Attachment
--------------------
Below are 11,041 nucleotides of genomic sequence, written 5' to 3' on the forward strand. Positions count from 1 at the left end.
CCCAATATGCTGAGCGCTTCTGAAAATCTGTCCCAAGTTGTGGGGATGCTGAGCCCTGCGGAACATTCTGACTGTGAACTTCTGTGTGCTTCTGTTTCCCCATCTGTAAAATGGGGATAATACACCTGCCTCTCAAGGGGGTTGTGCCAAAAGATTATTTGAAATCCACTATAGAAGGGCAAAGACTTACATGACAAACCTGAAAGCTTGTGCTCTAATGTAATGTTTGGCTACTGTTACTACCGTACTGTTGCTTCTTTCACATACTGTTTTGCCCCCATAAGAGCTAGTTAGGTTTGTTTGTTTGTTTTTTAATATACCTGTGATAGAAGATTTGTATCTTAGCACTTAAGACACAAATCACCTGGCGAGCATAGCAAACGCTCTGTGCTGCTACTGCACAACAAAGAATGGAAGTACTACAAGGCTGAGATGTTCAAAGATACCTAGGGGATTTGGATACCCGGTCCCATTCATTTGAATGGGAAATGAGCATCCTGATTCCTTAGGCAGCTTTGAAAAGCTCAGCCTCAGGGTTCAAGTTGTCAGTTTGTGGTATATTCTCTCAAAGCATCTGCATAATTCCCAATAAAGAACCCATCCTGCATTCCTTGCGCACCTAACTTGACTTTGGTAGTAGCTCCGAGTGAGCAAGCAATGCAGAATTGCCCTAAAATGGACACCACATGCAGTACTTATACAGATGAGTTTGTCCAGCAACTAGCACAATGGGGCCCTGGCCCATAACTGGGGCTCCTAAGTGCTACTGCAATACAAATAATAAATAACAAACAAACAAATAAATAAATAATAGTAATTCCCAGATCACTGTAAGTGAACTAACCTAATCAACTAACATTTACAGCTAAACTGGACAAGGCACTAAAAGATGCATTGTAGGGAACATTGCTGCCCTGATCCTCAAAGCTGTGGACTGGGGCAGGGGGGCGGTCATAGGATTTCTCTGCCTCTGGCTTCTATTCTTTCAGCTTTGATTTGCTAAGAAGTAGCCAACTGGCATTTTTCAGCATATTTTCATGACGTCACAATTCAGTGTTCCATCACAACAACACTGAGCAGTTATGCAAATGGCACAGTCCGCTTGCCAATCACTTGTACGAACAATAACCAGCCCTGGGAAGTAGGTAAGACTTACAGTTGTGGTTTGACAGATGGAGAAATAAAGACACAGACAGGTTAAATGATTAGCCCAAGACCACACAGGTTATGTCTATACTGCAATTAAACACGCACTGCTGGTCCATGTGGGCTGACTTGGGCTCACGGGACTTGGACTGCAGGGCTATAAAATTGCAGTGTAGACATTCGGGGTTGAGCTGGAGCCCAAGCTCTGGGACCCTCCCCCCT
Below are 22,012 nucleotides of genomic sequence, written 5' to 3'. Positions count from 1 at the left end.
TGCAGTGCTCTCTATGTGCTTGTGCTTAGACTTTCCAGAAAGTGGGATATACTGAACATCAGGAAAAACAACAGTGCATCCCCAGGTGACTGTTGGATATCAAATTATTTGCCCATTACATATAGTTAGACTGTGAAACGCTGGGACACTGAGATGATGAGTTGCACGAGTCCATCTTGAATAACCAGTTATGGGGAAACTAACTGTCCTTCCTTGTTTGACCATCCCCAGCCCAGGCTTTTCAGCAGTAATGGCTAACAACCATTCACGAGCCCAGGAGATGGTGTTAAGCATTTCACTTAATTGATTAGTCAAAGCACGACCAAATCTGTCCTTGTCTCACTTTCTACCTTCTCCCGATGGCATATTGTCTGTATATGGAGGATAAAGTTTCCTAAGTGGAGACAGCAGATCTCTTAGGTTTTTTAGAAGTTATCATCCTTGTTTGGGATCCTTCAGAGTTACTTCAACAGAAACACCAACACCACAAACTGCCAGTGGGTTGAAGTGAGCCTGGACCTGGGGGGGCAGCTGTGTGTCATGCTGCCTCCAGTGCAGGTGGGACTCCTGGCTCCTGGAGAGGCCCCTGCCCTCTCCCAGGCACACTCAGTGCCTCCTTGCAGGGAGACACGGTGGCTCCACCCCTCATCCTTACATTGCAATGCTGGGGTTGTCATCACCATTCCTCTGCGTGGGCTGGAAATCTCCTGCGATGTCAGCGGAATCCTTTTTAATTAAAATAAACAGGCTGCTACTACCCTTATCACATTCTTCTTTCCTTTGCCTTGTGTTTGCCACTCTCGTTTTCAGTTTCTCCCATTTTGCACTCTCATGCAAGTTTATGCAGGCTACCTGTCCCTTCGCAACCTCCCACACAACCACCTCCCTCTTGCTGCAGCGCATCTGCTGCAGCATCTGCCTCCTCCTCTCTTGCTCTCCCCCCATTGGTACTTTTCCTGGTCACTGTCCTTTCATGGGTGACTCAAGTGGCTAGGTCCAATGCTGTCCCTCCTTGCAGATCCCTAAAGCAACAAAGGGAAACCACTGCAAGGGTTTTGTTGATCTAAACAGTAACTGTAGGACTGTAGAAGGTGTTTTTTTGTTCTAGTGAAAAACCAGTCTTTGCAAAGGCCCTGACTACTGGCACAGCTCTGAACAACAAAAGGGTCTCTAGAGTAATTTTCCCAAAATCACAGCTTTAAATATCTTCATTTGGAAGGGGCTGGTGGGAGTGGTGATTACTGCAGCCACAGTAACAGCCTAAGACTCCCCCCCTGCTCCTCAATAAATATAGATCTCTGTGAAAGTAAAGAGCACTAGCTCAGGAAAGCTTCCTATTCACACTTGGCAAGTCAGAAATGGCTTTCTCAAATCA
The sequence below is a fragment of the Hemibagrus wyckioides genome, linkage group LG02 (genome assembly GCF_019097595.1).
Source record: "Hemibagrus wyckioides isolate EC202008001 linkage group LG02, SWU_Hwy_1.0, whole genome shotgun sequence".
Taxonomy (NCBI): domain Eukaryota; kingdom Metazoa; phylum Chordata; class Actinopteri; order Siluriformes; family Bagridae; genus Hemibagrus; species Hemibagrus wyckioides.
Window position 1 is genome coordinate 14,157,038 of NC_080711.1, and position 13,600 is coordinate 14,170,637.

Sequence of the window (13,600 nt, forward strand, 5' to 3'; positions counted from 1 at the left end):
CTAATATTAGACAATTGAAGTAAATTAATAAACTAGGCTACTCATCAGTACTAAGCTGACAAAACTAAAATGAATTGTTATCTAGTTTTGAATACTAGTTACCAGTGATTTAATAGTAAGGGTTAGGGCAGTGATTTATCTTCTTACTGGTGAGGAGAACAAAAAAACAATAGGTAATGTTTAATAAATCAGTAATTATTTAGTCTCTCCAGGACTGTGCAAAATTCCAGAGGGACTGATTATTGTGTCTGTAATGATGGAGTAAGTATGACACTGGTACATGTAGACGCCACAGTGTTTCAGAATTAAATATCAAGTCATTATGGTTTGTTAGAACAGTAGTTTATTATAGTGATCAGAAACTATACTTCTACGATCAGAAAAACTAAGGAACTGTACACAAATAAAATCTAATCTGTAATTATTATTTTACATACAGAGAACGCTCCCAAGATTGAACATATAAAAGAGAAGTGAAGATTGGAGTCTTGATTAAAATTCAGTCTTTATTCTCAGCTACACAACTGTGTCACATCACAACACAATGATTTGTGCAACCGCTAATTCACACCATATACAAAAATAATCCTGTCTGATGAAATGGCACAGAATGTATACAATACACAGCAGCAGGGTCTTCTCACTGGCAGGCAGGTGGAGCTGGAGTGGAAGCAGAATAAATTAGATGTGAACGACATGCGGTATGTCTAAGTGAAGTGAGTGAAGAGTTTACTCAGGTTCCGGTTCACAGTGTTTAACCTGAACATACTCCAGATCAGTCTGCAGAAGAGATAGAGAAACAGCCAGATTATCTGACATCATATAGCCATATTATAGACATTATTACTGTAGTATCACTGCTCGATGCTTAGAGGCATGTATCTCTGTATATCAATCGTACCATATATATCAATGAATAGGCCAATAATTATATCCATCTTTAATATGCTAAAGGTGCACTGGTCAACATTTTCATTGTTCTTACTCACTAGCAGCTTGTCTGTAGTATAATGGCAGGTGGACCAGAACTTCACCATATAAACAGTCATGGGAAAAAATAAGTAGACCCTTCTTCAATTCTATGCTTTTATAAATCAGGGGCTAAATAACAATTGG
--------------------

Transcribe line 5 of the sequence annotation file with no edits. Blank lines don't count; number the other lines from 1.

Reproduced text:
The sequence below is a fragment of the Hemibagrus wyckioides genome, linkage group LG02 (genome assembly GCF_019097595.1).